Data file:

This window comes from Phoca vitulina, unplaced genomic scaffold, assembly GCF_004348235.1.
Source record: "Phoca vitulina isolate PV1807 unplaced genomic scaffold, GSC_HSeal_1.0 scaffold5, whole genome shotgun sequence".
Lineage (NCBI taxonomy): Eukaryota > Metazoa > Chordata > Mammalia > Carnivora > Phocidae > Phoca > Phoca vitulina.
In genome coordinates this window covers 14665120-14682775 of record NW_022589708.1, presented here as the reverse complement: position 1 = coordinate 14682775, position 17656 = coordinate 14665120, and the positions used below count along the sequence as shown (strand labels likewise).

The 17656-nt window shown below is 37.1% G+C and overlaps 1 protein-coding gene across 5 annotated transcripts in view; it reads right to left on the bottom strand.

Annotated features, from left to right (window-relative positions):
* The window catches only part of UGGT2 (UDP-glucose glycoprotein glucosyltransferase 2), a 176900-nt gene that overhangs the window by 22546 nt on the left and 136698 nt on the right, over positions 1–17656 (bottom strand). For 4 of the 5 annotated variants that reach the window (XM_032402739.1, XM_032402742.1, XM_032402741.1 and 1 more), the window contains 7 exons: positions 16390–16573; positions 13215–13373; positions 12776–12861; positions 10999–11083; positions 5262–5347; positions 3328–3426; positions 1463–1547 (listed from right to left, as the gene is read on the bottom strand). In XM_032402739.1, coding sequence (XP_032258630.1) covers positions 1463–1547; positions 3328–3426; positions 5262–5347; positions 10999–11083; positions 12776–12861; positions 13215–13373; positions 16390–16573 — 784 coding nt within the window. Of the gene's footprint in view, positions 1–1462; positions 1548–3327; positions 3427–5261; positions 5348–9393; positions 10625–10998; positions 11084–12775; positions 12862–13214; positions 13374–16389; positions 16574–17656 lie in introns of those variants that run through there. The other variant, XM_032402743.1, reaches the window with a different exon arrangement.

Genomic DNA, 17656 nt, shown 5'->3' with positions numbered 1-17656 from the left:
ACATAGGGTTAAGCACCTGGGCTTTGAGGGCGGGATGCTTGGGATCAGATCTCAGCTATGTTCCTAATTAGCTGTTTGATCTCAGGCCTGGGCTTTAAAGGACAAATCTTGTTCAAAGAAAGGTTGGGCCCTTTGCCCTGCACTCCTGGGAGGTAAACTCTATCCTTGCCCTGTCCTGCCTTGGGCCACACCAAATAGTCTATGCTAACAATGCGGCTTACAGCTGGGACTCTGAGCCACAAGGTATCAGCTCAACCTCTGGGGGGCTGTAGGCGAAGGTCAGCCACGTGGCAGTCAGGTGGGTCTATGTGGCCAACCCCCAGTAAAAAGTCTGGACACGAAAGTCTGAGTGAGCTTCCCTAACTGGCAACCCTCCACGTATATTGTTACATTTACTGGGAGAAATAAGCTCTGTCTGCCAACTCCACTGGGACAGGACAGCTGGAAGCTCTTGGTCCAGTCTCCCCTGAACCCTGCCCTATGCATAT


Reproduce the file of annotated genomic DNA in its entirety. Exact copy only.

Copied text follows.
This window comes from Phoca vitulina, unplaced genomic scaffold, assembly GCF_004348235.1.
Source record: "Phoca vitulina isolate PV1807 unplaced genomic scaffold, GSC_HSeal_1.0 scaffold5, whole genome shotgun sequence".
Lineage (NCBI taxonomy): Eukaryota > Metazoa > Chordata > Mammalia > Carnivora > Phocidae > Phoca > Phoca vitulina.
In genome coordinates this window covers 14665120-14682775 of record NW_022589708.1, presented here as the reverse complement: position 1 = coordinate 14682775, position 17656 = coordinate 14665120, and the positions used below count along the sequence as shown (strand labels likewise).

The 17656-nt window shown below is 37.1% G+C and overlaps 1 protein-coding gene across 5 annotated transcripts in view; it reads right to left on the bottom strand.

Annotated features, from left to right (window-relative positions):
* The window catches only part of UGGT2 (UDP-glucose glycoprotein glucosyltransferase 2), a 176900-nt gene that overhangs the window by 22546 nt on the left and 136698 nt on the right, over positions 1–17656 (bottom strand). For 4 of the 5 annotated variants that reach the window (XM_032402739.1, XM_032402742.1, XM_032402741.1 and 1 more), the window contains 7 exons: positions 16390–16573; positions 13215–13373; positions 12776–12861; positions 10999–11083; positions 5262–5347; positions 3328–3426; positions 1463–1547 (listed from right to left, as the gene is read on the bottom strand). In XM_032402739.1, coding sequence (XP_032258630.1) covers positions 1463–1547; positions 3328–3426; positions 5262–5347; positions 10999–11083; positions 12776–12861; positions 13215–13373; positions 16390–16573 — 784 coding nt within the window. Of the gene's footprint in view, positions 1–1462; positions 1548–3327; positions 3427–5261; positions 5348–9393; positions 10625–10998; positions 11084–12775; positions 12862–13214; positions 13374–16389; positions 16574–17656 lie in introns of those variants that run through there. The other variant, XM_032402743.1, reaches the window with a different exon arrangement.

Genomic DNA, 17656 nt, shown 5'->3' with positions numbered 1-17656 from the left:
ACATAGGGTTAAGCACCTGGGCTTTGAGGGCGGGATGCTTGGGATCAGATCTCAGCTATGTTCCTAATTAGCTGTTTGATCTCAGGCCTGGGCTTTAAAGGACAAATCTTGTTCAAAGAAAGGTTGGGCCCTTTGCCCTGCACTCCTGGGAGGTAAACTCTATCCTTGCCCTGTCCTGCCTTGGGCCACACCAAATAGTCTATGCTAACAATGCGGCTTACAGCTGGGACTCTGAGCCACAAGGTATCAGCTCAACCTCTGGGGGGCTGTAGGCGAAGGTCAGCCACGTGGCAGTCAGGTGGGTCTATGTGGCCAACCCCCAGTAAAAAGTCTGGACACGAAAGTCTGAGTGAGCTTCCCTAACTGGCAACCCTCCACGTATATTGTTACATTTACTGGGAGAAATAAGCTCTGTCTGCCAACTCCACTGGGACAGGACAGCTGGAAGCTCTTGGTCCAGTCTCCCCTGAACCCTGCCCTATGCATAT